Why do women orgasm?

While many are more concerned with the ‘how’ than the ‘why’, the purpose of the female orgasm has puzzled biologists, anthropologists, and philosophers for centuries.

Male orgasm has a clear reproductive function, as it is coupled to sperm transfer, and it now appears that the female orgasm may play a role in reproduction too.

A new study presents evidence that the human female orgasm is derived from a reflex that in many other mammals is necessary for ovulation.

It suggests that female orgasm originally had a reproductive function but lost it when spontaneous ovulation evolved, a situation found now in most primates including humans.

At almost the same point in our evolutionary history, the anatomy of the human female’s external genitalia changed so that the clitoris was removed from the copulatory canal.

This may help explain why many women do not have orgasm during intercourse but are able to reach orgasm during masturbation or through clitoral stimulation during intercourse.

It was a hard thing to work out, because an orgasm is not always an orgasm.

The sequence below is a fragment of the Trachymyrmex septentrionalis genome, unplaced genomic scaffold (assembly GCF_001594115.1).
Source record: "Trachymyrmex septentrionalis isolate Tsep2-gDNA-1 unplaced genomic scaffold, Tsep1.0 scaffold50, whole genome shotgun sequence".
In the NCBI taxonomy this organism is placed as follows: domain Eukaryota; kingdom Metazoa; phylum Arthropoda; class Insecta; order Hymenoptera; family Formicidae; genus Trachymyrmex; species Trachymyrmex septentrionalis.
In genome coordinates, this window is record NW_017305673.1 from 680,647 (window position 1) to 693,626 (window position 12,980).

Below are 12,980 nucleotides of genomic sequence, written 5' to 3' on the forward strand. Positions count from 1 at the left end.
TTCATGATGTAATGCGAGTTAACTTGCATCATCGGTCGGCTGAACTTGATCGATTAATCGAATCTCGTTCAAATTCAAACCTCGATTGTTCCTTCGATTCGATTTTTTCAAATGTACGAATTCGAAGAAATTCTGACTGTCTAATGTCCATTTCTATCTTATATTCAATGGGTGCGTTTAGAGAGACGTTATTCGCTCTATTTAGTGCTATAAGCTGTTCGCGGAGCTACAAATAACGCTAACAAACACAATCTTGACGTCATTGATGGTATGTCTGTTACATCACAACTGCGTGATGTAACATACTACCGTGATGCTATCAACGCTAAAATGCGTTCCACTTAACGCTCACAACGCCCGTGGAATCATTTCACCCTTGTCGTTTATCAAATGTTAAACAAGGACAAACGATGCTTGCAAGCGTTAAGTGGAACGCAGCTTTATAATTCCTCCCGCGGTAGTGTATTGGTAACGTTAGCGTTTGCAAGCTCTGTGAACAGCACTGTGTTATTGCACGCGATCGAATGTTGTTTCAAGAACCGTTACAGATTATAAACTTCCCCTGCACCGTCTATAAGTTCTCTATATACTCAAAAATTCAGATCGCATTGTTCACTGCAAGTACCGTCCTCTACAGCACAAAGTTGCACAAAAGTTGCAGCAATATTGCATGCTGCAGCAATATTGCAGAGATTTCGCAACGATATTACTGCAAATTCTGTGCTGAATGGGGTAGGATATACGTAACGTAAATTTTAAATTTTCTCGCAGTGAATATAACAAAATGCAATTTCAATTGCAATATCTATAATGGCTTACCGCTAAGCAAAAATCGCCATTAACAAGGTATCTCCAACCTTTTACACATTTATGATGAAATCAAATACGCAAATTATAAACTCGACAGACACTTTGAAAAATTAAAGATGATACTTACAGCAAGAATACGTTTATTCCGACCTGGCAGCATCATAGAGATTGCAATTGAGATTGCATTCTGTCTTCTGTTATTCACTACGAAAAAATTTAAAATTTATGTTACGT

“Homologous traits in different species are often difficult to identify, as they can change substantially in the course of evolution,” said lead researcher Professor Mihaela Pavlicev.

“We think the hormonal surge characterises a trait that we know as female orgasm in humans. This insight enabled us to trace the evolution of the trait across species.”

The authors concluded that female orgasm did not evolve in the human lineage, but millions of years before.

They say that it may now have acquired additional roles after it was no longer used for ovulation.

“The hypothesis that female orgasm may have evolved as an adaptation for a direct reproductive role, and the fact that it is not necessary in humans to conceive, are not contradictory at all,” the report said.

“We suggest that the ancestral trait that evolved into human female orgasm had an ancestral function in inducing ovulation.

They suggest that what is now the female orgasm used to be “the neuroendocrine reflex [a hormonal surge or orgasm] present in species in which ovulation is dependent on physical stimulation during copulation, such as rabbits or cats.”

The evolutionary disconnect of copulation from clitoral stimulation, which coincides with anatomical changes in the primate lineage, is only possible when the ovarian cycle becomes autonomous. This meant that afterwards, the clitoris could be coopted into new, primate- or human-specific roles.

The full paper is accessible here.